3. There is a force-field in Minnesota that automatically locks car windows in the closed position so they can’t be opened to dispose of trash.

I spent a couple of days in Minneapolis, with my children in tow, and we encountered lots of packaging. What’s more, the car windows were all working, despite my out-of-state plates. (You’d figure we, as interlopers, would be targeted by the force field.)

So I figure it’s the hobbits and elves. And this being summertime, the nights are short, so they have to work fast.

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This takes some serious Grape Nuts

Presenting America’s most inexplicably-named breakfast cereal:

All the world’s Grape Nuts come from a dirty-white, six-story concrete building with steam rising out of the roof … in the San Joaquin Valley. The valley grows lots of grapes and lots of nuts, so the factory’s location would make sense, if Grape Nuts contained any local ingredients. Which it doesn’t.

So what’s in the stuff, anyway?

The Grape Nuts ingredients stood in silos outside: wheat (red and white) and barley, wet and malting. Maltose is the only sugar in Grape Nuts. Mr. [C. W.] Post may have called it grape sugar, or thought Grape Nuts looked like grape seeds, or that grape seeds looked like nuts, or that malted barley tasted nutty. Nobody seems to know.

The grain was tipping into mills that ground it into flour. Until five years ago, the mills spat out the husks for cattle feed. Now they stay in, so Grape Nuts can sell as “whole grain.” That is one change in Mr. Post’s formula. Another is a spray of vitamins and minerals. It qualifies Grape Nuts for food-stamp programs, and adds an element — zinc — that enables Dana Johnson, in Arvada, Colo., to make home-brewed Grape Nuts beer. (“Light and drinkable,” he says.)

A serious Cocoa Krispies jones when I was younger notwithstanding, the only cereals I bother with anymore are Grape Nuts and Cheerios, and, well, Cheerios is considered a drug these days.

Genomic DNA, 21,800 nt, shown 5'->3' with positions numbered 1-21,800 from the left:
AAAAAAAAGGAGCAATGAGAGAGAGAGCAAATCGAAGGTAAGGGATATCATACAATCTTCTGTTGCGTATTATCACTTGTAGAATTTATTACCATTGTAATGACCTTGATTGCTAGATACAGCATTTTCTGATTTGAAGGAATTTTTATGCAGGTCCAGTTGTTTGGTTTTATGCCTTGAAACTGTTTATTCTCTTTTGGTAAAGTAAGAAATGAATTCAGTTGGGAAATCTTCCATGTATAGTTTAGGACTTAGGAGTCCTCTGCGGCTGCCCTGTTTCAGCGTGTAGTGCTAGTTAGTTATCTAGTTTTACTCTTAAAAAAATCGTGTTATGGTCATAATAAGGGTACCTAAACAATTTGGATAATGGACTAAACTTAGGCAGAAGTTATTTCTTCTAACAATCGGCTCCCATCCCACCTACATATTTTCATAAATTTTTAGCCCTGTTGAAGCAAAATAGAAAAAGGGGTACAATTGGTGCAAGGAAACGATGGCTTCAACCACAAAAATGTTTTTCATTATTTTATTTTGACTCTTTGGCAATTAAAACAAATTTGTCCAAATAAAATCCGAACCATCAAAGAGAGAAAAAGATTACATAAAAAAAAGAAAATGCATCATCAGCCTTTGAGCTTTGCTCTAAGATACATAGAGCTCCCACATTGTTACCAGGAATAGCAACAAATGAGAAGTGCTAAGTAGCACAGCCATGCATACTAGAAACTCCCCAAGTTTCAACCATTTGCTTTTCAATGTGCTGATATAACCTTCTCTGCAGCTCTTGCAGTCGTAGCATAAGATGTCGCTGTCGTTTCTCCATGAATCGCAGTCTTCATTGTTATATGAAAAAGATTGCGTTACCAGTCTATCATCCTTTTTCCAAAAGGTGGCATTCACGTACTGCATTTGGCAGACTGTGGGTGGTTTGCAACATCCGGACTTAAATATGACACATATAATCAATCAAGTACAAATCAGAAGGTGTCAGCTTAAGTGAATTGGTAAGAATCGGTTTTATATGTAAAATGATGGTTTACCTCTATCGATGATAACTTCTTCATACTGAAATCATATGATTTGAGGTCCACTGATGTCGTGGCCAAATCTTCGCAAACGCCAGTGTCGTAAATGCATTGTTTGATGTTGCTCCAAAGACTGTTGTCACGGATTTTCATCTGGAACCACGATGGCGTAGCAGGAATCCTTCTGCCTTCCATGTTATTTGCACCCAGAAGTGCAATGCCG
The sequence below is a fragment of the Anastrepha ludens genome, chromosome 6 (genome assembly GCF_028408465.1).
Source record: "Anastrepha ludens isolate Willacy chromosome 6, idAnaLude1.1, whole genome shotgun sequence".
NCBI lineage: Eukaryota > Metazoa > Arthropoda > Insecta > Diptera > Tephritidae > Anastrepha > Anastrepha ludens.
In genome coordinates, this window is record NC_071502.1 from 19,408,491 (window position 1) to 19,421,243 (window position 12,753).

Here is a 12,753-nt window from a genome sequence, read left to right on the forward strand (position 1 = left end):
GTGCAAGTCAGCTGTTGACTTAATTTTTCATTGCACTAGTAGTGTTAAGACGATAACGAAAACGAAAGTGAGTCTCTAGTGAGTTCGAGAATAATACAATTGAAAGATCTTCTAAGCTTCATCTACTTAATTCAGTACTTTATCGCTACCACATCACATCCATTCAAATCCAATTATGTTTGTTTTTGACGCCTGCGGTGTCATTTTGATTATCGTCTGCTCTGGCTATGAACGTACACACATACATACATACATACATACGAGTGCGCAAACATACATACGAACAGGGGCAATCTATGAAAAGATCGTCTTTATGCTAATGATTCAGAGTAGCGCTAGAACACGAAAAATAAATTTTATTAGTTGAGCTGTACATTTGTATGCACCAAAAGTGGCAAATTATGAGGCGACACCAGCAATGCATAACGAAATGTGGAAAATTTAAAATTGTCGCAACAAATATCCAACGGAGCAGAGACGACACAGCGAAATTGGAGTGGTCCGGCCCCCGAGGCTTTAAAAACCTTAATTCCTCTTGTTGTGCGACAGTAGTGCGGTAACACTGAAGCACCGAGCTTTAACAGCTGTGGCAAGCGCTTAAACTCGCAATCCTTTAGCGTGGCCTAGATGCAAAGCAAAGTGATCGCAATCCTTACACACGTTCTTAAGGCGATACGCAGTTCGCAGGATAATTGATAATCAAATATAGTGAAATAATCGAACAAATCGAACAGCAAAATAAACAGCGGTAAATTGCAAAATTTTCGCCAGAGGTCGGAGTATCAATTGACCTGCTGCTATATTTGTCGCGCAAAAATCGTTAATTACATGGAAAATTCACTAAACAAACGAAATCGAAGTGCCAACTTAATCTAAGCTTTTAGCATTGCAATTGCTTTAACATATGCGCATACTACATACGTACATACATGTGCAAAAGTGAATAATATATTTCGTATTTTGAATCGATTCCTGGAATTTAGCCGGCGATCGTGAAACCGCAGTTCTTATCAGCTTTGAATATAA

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Lessons from life (one in a series)

What’s the very first thing you should suspect from “lawn and leaf” bags sold at dollar-store prices?


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Not even Dramamine will help

I don’t aspire to carsickness, in any way, shape, size or form. If I did, though, this would likely be a good way to induce it:

One of the cousins drove like a bat out of hell down I-75 while having anxious conversations with friends of the bride on her cell phone only to pause momentarily as we passed a Honda dealership to say, “Hey! That’s the place I got my car fixed after the first claim!” First? I thought. There’s more than one?!!

Just contemplating that scenario is causing some severe churn, even as I type.

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No, don’t show me

I don’t know about you, but there are times I’d just like to cold-cock Smilin’ Bob.

Um, let me rephrase that. Some of these TV spots are getting just a tad raunchy, and while I have a certain taste for raunch, I’d just as soon it didn’t come up in the break room at lunchtime.

Like, for instance, this:

Quizno’s is always making the news for their ads, ever since the bizarre sponge monkeys of a few years back. Now they have an ad featuring an oven — yes, an oven — speaking in a low voice to some hapless employee and telling him things like “put it in me, Scott,” and “say it sexy,” plus implying that Scott’s been, uh, putting parts of Scott in the hot oven.

If my oven ever talks to me, what it’s most likely to say is “Did you forget how to run the cleaning cycle, dumbass?”

And now we’re seeing variations on this theme. Hey, I’m eating lunch, people. I don’t need a bunch of A-holes on screen.

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Preferably, you know, recyclable

Can whoop-ass be had in containers other than the traditional can?

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On getting one’s hopes up

Sometimes I do, sometimes I don’t.

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They don’t care about him

It was just a matter of time, I suppose. This came in as a comment about 2:00 am:

I will surely miss Michael Jackson, he is really worthy of the name King of Pop and he is certainly one of the greatest musicians of all time…

Nothing wrong with that, I thought, until I pulled open the moderation queue and saw that the ostensible poster was named, um, “Body Detox Diets,” with a URL to match.

So now we’re getting Michael Jackson spam. You don’t want to know the way this makes me feel.